Equifax breach highlights cyber crimes

Equifax breach highlights cyber crimes

The recent Equifax data breach has been cited as one of the biggest incidents of its kind. It highlighted the alarming reality that every person and company can have their sensitive information stolen by hackers at any time and spawned dozens of class action lawsuits filed by both consumers and shareholders. Lawmakers are now reconsidering the advantages of new federal legislation for both breach notification laws and cybersecurity standards.

New York cyber crimes

As cyber crime continues to rise, so does the dedication of law enforcement officials to catching the parties responsible and holding them accountable. There is a long list of computer-related crimes in New York’s penal code, many of which are listed below.

  • Computer tampering: This offense has four degrees, beginning with the basic crime of using a computer to intentionally alter or destroy someone else’s data and escalating all the way up to Computer Tampering in the First Degree, a Class C felony.
  • Criminal possession of computer-related material: If you possess computer data or a computer program without the required right or permission, then you can be convicted of a Class E felony and spend four years in prison.
  • Unlawful duplication of computer-related material: The misdemeanor version of this crime involves copying medical record data without permission. The First Degree offense involves data valued in excess of $2,500 or duplication committed while committing some other felony.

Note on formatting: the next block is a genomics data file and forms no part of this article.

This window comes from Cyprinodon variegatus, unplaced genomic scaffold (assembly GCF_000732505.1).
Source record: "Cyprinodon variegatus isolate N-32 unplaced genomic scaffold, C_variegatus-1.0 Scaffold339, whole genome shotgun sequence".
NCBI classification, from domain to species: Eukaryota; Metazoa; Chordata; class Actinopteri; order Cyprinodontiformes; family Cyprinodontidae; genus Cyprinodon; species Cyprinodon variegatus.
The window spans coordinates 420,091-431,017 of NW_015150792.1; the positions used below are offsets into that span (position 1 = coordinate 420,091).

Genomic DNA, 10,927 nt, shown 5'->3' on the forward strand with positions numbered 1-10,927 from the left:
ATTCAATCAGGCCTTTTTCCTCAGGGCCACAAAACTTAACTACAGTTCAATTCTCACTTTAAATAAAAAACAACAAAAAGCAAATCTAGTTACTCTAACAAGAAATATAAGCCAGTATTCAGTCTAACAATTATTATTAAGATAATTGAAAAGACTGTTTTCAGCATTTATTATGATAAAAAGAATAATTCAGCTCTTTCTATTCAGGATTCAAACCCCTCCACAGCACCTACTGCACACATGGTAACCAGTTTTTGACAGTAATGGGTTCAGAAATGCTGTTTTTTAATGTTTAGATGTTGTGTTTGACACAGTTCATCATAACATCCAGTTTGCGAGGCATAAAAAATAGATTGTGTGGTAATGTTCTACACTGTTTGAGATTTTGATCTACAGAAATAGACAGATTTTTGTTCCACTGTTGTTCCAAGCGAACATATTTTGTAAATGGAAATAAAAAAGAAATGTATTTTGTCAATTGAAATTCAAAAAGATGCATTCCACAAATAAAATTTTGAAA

• Computer trespass: A felony offense punishable by up to four years in prison, you are guilty of computer trespass when you illegally access or use a computer with the intent to gain access to material for the purpose of  committing  a felony.
  • Unauthorized use of a computer:  A Class A misdemeanor, unauthorized use of a computer takes place when you access a computer without permission and bypass a system intended to prevent unauthorized use.

Federal cyber crimes

Internet-based crimes have a cross-jurisdictional aspect that can land a defendant in a federal criminal court. The Computer Fraud and Abuse Act prohibits accessing a computer without authorization, or in excess of authorization, and anyone convicted of offenses like the following can face significant fines and prison time.

  • Computer hacking
  • Spamming
  • Phishing
  • Piracy of software, music, movies, and games
  • Cyberstalking
  • Extortion
  • Use of the Internet to disseminate child pornography
  • Unlawful access to stored communications
  • Cyberterrorism

As the Equifax incident proves, cyber crimes can do a lot of damage, which is why both state and federal authorities prosecute defendants so zealously. Unfortunately, innocent parties can find themselves the target of investigation, especially if the criminal activity appears to be coming from their IP address. Hackers who are especially savvy have been known to use a wireless network to commit their crimes, incriminating uninvolved parties in the process.

If you are facing a cyber crime charge in New York, then contact a criminal defense attorney immediately. Your attorney will ensure that your rights are protected, and the authorities do not overreach when seeking evidence against you. Because computer crimes have such severe potential penalties experienced legal counsel is the best investment you can make in your freedom. Julie Rendelman is a criminal defense attorney with more than 20 years of legal experience. If you are under investigation for a computer or cyber crime, then contact her office immediately at 212-951-1232 for a free consultation. Visit www.RendelmanLaw.com to learn more.